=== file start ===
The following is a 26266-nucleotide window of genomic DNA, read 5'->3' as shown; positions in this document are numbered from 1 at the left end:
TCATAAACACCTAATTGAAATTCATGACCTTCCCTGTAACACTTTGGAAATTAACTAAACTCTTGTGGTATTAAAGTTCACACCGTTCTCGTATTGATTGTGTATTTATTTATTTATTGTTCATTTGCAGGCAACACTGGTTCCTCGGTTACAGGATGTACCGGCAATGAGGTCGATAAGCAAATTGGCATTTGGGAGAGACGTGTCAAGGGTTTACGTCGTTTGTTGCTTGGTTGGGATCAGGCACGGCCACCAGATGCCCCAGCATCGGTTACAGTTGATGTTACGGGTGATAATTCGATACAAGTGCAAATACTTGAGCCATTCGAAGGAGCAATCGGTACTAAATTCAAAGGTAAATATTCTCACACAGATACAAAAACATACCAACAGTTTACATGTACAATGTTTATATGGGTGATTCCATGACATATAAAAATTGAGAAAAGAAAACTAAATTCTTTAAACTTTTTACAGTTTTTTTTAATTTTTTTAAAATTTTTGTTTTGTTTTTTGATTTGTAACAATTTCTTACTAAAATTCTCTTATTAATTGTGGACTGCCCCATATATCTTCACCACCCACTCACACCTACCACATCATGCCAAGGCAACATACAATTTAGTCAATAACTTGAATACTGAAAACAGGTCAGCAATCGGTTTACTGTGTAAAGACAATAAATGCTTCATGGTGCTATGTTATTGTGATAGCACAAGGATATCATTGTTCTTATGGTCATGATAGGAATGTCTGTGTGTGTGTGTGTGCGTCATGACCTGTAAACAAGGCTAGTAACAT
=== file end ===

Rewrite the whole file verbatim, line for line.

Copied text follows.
The following is a 26266-nucleotide window of genomic DNA, read 5'->3' as shown; positions in this document are numbered from 1 at the left end:
TCATAAACACCTAATTGAAATTCATGACCTTCCCTGTAACACTTTGGAAATTAACTAAACTCTTGTGGTATTAAAGTTCACACCGTTCTCGTATTGATTGTGTATTTATTTATTTATTGTTCATTTGCAGGCAACACTGGTTCCTCGGTTACAGGATGTACCGGCAATGAGGTCGATAAGCAAATTGGCATTTGGGAGAGACGTGTCAAGGGTTTACGTCGTTTGTTGCTTGGTTGGGATCAGGCACGGCCACCAGATGCCCCAGCATCGGTTACAGTTGATGTTACGGGTGATAATTCGATACAAGTGCAAATACTTGAGCCATTCGAAGGAGCAATCGGTACTAAATTCAAAGGTAAATATTCTCACACAGATACAAAAACATACCAACAGTTTACATGTACAATGTTTATATGGGTGATTCCATGACATATAAAAATTGAGAAAAGAAAACTAAATTCTTTAAACTTTTTACAGTTTTTTTTAATTTTTTTAAAATTTTTGTTTTGTTTTTTGATTTGTAACAATTTCTTACTAAAATTCTCTTATTAATTGTGGACTGCCCCATATATCTTCACCACCCACTCACACCTACCACATCATGCCAAGGCAACATACAATTTAGTCAATAACTTGAATACTGAAAACAGGTCAGCAATCGGTTTACTGTGTAAAGACAATAAATGCTTCATGGTGCTATGTTATTGTGATAGCACAAGGATATCATTGTTCTTATGGTCATGATAGGAATGTCTGTGTGTGTGTGTGTGCGTCATGACCTGTAAACAAGGCTAGTAACAT